Say good night, Dream Team.
Caught between critics it can't please and standards it can't live up to, enmeshed in a controversy it can't duck, the U.S. men's basketball team moved Wednesday night to change its name from something dreamy to something more realistic.
"No team in the world can beat us, so we are a Dream Team," Charles Barkley said after the U.S. defeated Lithuania, 104-82, "but I've said before, I think it's time to change the name to Team USA.
"Nothing can compare to '92. But this team is still the best Dream Team in the world. And it's not fair, all the criticism we have taken since '92. We're trying to have fun. We don't have to win every game by 40, 50 points."
Actually, they haven't won any games by 40 points (you-know-who won by an average of 44 points at Barcelona.) Their 22-point margin Wednesday night was the lowest for the U.S. since the Dream era began (you-know-who waffled these same Lithuanians by 51 in Barcelona).
And this was barely Lithuania. Sarunas Marciulionis sat out the game because of a sore knee. Arvydas Sabonis got in early foul trouble and played only 12 minutes. Rimas Kurtinaitis, the guard who gunned down the U.S. collegians for the Soviet Union at Seoul in 1988, played only 14 minutes.
Nevertheless, the Lithuanians were within 45-42 in the closing minutes of the half before American depth wore them down.
The games are the least of the Americans' problems. There is a growing chorus that asserts that multimillionaire professionals are inappropriate participants here. There are the usual stories about staying at a downtown hotel, the Omni, rather than the Olympic village.
Until Wednesday, the American players handled the criticism gracefully. For the record, their poise ran out at 11:30 p.m. EDT, when Reggie Miller began complaining about the complaints about their hotel in a TV show he saw.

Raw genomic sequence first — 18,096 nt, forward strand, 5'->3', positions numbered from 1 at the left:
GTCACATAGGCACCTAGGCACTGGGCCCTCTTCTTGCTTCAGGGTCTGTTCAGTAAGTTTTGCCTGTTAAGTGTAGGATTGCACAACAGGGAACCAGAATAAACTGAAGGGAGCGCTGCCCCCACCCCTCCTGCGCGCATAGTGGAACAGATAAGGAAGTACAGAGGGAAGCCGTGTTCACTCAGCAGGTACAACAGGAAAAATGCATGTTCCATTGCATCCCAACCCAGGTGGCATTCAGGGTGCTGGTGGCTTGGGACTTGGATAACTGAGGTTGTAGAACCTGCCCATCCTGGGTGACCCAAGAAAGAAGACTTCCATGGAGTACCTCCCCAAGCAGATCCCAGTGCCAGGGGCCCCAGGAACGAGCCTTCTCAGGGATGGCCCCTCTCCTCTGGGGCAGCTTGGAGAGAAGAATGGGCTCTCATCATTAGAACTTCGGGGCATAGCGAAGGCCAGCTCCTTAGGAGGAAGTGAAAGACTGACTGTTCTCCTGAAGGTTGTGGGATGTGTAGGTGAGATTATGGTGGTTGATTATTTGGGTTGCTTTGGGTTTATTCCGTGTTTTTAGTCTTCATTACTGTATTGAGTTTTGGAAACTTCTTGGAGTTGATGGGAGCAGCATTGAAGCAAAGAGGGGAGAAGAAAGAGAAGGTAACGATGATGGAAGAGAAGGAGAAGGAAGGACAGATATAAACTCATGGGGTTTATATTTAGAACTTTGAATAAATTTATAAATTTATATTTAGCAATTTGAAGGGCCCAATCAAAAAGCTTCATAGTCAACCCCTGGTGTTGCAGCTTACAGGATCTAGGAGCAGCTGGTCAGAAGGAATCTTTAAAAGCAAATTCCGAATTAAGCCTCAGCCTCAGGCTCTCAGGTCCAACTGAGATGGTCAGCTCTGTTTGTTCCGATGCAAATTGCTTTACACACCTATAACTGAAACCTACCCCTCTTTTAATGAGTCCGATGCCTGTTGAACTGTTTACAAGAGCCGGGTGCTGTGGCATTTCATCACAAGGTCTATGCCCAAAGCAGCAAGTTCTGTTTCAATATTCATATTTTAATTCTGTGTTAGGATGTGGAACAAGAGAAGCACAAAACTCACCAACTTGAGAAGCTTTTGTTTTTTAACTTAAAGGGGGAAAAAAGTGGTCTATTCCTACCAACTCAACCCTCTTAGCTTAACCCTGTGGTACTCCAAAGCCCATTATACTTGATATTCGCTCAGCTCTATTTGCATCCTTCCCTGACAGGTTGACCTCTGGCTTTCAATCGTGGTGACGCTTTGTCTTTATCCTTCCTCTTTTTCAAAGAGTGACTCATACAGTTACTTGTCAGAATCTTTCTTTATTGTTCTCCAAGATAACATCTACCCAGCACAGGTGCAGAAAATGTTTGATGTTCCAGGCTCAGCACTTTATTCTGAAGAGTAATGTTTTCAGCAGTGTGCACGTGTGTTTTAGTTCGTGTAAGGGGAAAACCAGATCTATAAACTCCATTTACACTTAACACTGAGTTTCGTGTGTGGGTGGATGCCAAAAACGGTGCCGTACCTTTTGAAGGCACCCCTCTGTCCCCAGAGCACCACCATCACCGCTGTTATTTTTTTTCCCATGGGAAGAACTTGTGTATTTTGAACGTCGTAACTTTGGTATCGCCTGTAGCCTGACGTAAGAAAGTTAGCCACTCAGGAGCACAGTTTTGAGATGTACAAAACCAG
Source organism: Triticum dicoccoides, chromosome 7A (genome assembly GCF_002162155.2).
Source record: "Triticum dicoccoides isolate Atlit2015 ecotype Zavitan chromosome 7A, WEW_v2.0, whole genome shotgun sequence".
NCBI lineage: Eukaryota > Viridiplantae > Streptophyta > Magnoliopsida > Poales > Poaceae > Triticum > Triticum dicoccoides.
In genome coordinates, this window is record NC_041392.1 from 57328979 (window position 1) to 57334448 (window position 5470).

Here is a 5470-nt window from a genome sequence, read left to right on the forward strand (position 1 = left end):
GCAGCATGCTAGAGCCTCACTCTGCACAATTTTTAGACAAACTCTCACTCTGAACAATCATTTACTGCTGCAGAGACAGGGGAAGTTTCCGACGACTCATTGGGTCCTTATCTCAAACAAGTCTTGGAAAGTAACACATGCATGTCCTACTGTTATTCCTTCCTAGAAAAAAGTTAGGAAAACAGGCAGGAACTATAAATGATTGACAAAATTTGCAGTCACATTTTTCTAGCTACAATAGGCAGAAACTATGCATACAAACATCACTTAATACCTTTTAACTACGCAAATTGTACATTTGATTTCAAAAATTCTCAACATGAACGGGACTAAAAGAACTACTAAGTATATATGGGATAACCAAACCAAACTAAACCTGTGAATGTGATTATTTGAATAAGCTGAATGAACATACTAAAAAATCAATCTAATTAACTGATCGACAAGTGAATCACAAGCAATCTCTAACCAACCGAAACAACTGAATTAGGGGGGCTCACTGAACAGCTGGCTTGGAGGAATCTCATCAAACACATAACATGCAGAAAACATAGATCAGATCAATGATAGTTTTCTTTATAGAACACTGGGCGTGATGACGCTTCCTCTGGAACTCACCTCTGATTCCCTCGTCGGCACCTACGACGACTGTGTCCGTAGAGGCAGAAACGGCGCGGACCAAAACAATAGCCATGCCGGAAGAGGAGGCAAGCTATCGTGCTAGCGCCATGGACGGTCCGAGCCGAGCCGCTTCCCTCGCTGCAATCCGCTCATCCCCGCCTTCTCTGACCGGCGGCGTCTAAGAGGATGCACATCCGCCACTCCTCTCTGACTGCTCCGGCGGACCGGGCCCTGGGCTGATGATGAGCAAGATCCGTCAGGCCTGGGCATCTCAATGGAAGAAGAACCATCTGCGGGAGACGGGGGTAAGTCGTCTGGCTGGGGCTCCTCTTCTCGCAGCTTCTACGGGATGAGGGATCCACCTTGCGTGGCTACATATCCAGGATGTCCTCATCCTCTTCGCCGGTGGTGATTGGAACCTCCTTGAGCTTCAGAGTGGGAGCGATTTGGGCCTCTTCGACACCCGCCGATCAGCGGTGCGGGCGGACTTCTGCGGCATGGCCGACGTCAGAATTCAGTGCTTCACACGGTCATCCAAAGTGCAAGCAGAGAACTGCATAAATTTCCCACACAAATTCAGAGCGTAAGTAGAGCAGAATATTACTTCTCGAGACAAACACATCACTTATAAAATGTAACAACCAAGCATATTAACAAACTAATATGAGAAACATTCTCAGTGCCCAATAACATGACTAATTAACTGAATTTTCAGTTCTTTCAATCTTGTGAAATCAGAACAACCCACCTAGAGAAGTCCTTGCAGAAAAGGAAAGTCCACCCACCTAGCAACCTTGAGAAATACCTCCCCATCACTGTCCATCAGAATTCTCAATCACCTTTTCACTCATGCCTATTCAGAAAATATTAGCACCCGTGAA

"It makes it look like we're staying at a Ritz-Carlton," said Miller. "We're staying at a one-star hotel. The room service is terrible--no disrespect to the Omni.
"You guys are making it look like we're the bad guys. Seems like we're hanging out all late hours. We're here to have a good time. We're here to meet athletes. We're here to compete.
"We're 3-0 and we're kicking some behind and we're still taking criticism. There's no way we can win. We can go out and beat China by 50 and you'll say it's not fair. So we can't win. So all we've got to do is answer these questions with a smile and go on about our business and in the end, the U.S. will have the gold medal. That's all they'll say 10 years from now."
OK, bad room service and a press corps without pity, standard complaints for an NBA star.
At this point, however, Coach Lenny Wilkens, a noted island of calm, lost it too, suggesting the criticism is taking its toll in Dreamland.
"As I told you writers, you can't have your cake and eat it too," Wilkens said.
"Everybody's not going to be happy, but that's how society is today. They all look for that kind of controversy. They all want to create something. I watched the same program Reggie did today.
"All it does, it stirs up stuff. Nobody is satisfied. That's the way the world is today, and that's why we have so many damn problems. Because we're always looking for something, rather than trying to bring things together."
At Barcelona, the Dream Team was criticized too, by USOC president-designate Leroy Walker, a former track coach, who said he didn't care if the NBA players returned. However, the team was ecstatically embraced by fans and participants and the moment passed.
The same questions are being raised all over, but this time, Michael Jordan, Magic Johnson and Larry Bird aren't around to answer them.
For the record, these U.S. players say they're enjoying the Olympics.
"I tell you what," Miller said, "I want to meet that Kerri Strug. That was awesome. My wife was fortunate to go there. She came home crying and jumping up and down and celebrating."
Said Barkley: "I think she was crying because she had to come home to Reggie."
Or because the Dream Team/Team USA has five more of these tedious games to endure before summer starts at last.